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A love for the animal form

A love for the animal form
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First Published: Fri, Jan 09 2009. 01 12 AM IST
Updated: Fri, Jan 09 2009. 01 12 AM IST
At first they look like something a child may have drawn. But draw closer and you realize there is wit, humor and a vibrant story in each one. Artist Premola Ghose’s gang of animals, who ran away from Ranthambore, come alive against various solemn back drops in her paintings exhibiting in New Delhi.
Ghose, a children’s author, writes and paints about a group of fictitious animals that moved out of the forest and go to the city. ”I keep the animals as a central core and then bring in the other things. Whatever I see, is in a sense produced here,” says Ghose.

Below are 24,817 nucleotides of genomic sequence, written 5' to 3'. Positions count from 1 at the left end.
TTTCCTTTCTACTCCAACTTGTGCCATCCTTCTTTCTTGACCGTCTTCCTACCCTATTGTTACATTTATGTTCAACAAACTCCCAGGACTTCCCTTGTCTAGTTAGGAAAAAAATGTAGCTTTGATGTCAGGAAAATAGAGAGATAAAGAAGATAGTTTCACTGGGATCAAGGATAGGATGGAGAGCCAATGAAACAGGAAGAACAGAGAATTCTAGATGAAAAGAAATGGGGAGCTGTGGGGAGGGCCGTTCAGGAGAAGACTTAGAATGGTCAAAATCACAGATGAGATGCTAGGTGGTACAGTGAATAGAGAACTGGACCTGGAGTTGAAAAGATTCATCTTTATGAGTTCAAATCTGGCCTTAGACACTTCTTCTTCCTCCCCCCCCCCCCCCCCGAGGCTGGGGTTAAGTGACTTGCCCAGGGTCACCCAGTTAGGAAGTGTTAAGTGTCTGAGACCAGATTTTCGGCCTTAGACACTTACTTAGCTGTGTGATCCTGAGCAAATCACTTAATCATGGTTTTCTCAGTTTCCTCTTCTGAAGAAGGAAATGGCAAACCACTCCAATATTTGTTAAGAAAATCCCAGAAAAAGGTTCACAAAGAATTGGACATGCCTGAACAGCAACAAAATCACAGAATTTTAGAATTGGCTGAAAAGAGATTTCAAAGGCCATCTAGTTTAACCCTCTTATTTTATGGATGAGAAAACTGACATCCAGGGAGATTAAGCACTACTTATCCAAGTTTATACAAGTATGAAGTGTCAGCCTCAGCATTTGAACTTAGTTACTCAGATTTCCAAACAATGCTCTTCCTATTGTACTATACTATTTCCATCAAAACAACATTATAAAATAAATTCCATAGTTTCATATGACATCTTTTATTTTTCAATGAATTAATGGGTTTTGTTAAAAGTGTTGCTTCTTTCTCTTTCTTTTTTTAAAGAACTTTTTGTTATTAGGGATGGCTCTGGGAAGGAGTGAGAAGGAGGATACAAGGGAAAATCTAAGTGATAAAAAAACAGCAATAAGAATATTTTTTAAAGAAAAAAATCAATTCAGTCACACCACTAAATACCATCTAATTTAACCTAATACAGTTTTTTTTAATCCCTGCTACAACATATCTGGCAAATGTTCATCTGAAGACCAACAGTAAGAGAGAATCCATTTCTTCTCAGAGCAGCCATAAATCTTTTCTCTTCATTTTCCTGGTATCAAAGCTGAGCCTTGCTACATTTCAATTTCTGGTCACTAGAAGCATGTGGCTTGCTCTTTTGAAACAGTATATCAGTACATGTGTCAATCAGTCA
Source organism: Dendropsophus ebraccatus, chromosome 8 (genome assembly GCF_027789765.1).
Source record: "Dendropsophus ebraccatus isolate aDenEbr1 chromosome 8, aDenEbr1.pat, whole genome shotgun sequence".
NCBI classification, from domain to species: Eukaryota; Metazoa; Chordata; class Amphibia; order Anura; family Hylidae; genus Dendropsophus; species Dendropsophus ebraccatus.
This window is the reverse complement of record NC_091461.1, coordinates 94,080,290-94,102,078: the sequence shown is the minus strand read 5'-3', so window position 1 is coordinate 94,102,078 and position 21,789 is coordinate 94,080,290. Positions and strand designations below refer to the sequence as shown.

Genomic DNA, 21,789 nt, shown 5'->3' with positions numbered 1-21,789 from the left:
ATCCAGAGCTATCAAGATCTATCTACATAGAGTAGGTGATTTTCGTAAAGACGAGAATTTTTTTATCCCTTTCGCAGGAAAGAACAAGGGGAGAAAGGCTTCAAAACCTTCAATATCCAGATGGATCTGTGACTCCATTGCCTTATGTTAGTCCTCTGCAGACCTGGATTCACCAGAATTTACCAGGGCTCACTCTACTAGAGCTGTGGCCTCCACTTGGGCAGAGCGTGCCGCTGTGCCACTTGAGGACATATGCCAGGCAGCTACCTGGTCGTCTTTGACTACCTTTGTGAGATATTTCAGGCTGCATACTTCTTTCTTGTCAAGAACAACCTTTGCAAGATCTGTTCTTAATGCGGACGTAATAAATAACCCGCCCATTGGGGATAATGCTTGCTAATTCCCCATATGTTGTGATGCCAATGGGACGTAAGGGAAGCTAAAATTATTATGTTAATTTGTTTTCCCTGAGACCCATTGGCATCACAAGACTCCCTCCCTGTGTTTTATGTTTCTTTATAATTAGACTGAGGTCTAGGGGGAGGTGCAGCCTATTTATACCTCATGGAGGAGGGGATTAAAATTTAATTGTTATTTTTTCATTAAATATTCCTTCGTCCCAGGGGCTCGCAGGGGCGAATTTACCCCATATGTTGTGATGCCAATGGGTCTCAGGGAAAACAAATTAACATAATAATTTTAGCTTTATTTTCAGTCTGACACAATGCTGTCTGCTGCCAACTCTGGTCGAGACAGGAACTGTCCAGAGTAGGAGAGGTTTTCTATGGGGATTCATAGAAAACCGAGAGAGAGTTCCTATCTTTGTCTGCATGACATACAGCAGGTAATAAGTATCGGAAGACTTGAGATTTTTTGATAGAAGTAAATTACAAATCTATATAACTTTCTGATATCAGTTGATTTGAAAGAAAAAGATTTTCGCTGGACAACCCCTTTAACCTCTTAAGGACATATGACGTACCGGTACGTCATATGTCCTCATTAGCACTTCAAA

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In stark contrast to Ghose’s animals are Punam Zutshi’s black and white abstract inscapes. Done in black ink with pens and quills, they draw upon the onlooker’s inner nature to come alive.
“I don’t start with a visual image. I really work with this first stroke and then it builds up,” says Zutshi. Many of Zutshi’s works look like landscapes.
The paintings that are on sale have art lovers excited.
“It’s for the child in every one of us. And if you look at the painting you can actually see many layers within that painting. Many conversations happening in that painting,” says Poonam Bevli Shani, an artist and admirer of Ghose’s work.
“This kind of genre and colours and paper that she uses it appeals to something which is undying in each one of us. If I were to sum it up it is the modern version of Panchatantra,” says M Varadarajan, chief advisor at Osian’s, one of India’s first art funds.
Ghose say she enjoys drawing animals rather than the human form.
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First Published: Fri, Jan 09 2009. 01 12 AM IST